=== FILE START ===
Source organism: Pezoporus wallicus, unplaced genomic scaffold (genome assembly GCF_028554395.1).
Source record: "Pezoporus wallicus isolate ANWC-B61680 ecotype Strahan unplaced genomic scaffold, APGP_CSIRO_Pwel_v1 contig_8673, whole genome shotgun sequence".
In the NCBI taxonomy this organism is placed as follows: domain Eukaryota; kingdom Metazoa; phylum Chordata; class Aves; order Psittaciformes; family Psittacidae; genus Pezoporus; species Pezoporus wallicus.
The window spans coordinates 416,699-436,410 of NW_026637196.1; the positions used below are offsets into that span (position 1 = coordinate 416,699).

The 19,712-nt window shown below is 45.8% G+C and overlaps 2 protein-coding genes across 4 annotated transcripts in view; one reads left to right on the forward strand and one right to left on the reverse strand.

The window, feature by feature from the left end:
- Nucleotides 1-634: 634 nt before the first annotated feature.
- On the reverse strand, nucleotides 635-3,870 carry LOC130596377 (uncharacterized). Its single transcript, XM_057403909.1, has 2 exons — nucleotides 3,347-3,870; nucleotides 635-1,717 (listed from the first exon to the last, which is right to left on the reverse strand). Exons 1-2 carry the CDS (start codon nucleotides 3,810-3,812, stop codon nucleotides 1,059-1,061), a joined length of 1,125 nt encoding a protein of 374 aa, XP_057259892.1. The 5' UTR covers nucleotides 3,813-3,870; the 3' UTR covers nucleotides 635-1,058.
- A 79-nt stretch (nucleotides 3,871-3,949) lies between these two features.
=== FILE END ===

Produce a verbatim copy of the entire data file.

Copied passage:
Source organism: Pezoporus wallicus, unplaced genomic scaffold (genome assembly GCF_028554395.1).
Source record: "Pezoporus wallicus isolate ANWC-B61680 ecotype Strahan unplaced genomic scaffold, APGP_CSIRO_Pwel_v1 contig_8673, whole genome shotgun sequence".
In the NCBI taxonomy this organism is placed as follows: domain Eukaryota; kingdom Metazoa; phylum Chordata; class Aves; order Psittaciformes; family Psittacidae; genus Pezoporus; species Pezoporus wallicus.
The window spans coordinates 416,699-436,410 of NW_026637196.1; the positions used below are offsets into that span (position 1 = coordinate 416,699).

The 19,712-nt window shown below is 45.8% G+C and overlaps 2 protein-coding genes across 4 annotated transcripts in view; one reads left to right on the forward strand and one right to left on the reverse strand.

The window, feature by feature from the left end:
- Nucleotides 1-634: 634 nt before the first annotated feature.
- On the reverse strand, nucleotides 635-3,870 carry LOC130596377 (uncharacterized). Its single transcript, XM_057403909.1, has 2 exons — nucleotides 3,347-3,870; nucleotides 635-1,717 (listed from the first exon to the last, which is right to left on the reverse strand). Exons 1-2 carry the CDS (start codon nucleotides 3,810-3,812, stop codon nucleotides 1,059-1,061), a joined length of 1,125 nt encoding a protein of 374 aa, XP_057259892.1. The 5' UTR covers nucleotides 3,813-3,870; the 3' UTR covers nucleotides 635-1,058.
- A 79-nt stretch (nucleotides 3,871-3,949) lies between these two features.